Secretary of State Antony Blinken testifies during a Senate Appropriations hearing on May 21 about  President Biden's proposed 2025 budget request for the State Department.

Secretary of State Antony Blinken testifies during a Senate Appropriations hearing on May 21 about President Biden's proposed 2025 budget request for the State Department. Kent Nishimura/Getty Images

State Department warns of significant risks due to ongoing budget pressures

State's top appropriator says he will try to make FY25 as "minimally harmful" as possible for the department, but Secretary Blinken cautions an already understaffed workforce would suffer without more resources.

The head of the State Department is warning he will have to make “fundamental tradeoffs” as it is forced to deal with reduced funding levels, something he cautioned would be exacerbated without the added resources President Biden has requested in his most recent budget. 

State is still working to rebuild its workforce after it sustained dramatic losses under the previous administration and Secretary Antony Blinken lamented that his department is facing understaffing across the world. The department is now responding to a 5% cut to its fiscal 2024 budget compared to the previous year and is pushing back on potentially seeing a similar reduction next fiscal year. 

“As we've looked at it, we have to make fundamental tradeoffs among these big ticket items,” Blinken told a panel of the Senate Appropriations Committee on Tuesday. 

He noted the progress State has made in hastening the processing of passports and improvements in consular services in recent years could be unwound if the department is forced to absorb further cuts. Plans to open new passport centers would stall, Blinken said, harming Americans' capacity to travel around the world. 

Americans can now receive their passports six-to-eight weeks after sending in an application, or in two-to-three weeks if they pay an extra $60 for expedited service. State issued 24 million passports in fiscal 2023, a record that outpaced its then-unprecedented fiscal 2022 total by 9%. That marked significant progress from fiscal 2021 when the average wait time grew to 18 weeks.

The passport office has increased staffing levels by 12%, mandated significant use of overtime and solicited volunteers from throughout the department to assist with the backlogs. 

Biden’s fiscal 2025 budget blueprint proposed State and the U.S. Agency for International Development receive $64.4 billion in fiscal 2025, which would mark a 10% increase from the current total. Sen. Chris Coons, D-Del., who chaired Tuesday’s hearing, said after the hearing concluded he would "push hard" to get an allocation for State that is "as minimally harmful as possible." He noted that he and Sen. Lindsey Graham, R-S.C., the top Republican on the State and Foreign Operations Subcommittee, would advocate for an increase, but it would be a "challenge to figure out how we can move forward without cuts."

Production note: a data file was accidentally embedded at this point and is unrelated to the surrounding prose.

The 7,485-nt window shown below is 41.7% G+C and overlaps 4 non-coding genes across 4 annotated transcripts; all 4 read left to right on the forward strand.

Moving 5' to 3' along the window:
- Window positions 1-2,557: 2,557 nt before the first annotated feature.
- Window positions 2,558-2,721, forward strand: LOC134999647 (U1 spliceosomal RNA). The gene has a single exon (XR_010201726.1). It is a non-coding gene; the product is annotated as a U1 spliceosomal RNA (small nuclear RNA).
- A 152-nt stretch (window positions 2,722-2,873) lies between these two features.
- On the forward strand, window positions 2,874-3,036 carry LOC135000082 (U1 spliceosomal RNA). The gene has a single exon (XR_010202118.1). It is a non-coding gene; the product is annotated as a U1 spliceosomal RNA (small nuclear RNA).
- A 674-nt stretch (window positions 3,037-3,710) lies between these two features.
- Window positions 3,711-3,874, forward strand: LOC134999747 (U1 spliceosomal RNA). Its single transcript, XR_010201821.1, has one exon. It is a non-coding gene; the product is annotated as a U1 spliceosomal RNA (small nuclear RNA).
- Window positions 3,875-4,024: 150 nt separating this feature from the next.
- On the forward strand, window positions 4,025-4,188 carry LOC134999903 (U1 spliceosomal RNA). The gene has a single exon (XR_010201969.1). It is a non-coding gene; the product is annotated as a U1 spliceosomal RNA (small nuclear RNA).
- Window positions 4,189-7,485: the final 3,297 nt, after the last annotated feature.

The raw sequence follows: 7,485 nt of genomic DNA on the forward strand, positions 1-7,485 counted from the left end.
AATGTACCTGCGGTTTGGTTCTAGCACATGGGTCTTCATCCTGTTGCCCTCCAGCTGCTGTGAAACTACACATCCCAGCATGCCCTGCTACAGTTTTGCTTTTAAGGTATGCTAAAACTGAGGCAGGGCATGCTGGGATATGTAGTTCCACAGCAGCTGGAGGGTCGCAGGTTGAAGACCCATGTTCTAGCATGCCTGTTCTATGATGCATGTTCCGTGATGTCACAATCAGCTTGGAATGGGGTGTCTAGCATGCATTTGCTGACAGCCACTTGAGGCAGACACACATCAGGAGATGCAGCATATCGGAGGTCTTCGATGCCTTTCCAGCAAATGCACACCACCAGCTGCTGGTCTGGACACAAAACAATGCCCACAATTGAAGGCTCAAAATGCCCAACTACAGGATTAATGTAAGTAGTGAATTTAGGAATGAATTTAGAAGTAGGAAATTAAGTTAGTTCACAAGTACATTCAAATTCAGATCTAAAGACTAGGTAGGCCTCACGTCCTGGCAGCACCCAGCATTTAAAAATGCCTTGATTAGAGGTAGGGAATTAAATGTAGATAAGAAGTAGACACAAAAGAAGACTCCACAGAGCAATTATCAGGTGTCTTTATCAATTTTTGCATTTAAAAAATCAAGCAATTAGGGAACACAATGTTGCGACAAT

Congress is currently operating under the spending caps instituted by the two-year budget deal included in the Fiscal Responsibility Act. 

Blinken said State is attracting and working to retain the “best possible talent” by investing in its people in Washington and abroad. He added the Foreign Service recently saw two of its largest incoming classes ever, an accomplishment he called "gratifying" but incomplete. 

“It takes a while for people to work their way through to a point where they're taking on these very important positions, and we do have real gaps that we're trying to rectify,” Blinken said. “Ultimately, we have to have a department that not only pays to attract the talent, but that retains it and supports it as it goes up the ladder in these jobs.”

Staffing shortages have impacted a wide range of the department’s responsibilities, the secretary said, including ensuring Israel is using U.S.-provided weapons in alignment with international law, filling European Affairs jobs and cutting the wait time for first-time foreign travelers seeking entry into the United States. 

The secretary has boasted of his efforts to improve working conditions for the department’s employees, including launching a new policy ideas channel, reinvigorating its dissent channel, creating a global base pay rate for all locally employed staff at embassies around the world and expanding eligibility for student loan repayment. He has also rolled out a “retention unit” that will look for avenues to convince employees to have long-term careers at State.

The civil service at State had suffered the second largest losses of any department under President Trump—more than 10% of employees headed for the exits without replacements—though the Biden administration has found some success in rebuilding its rolls.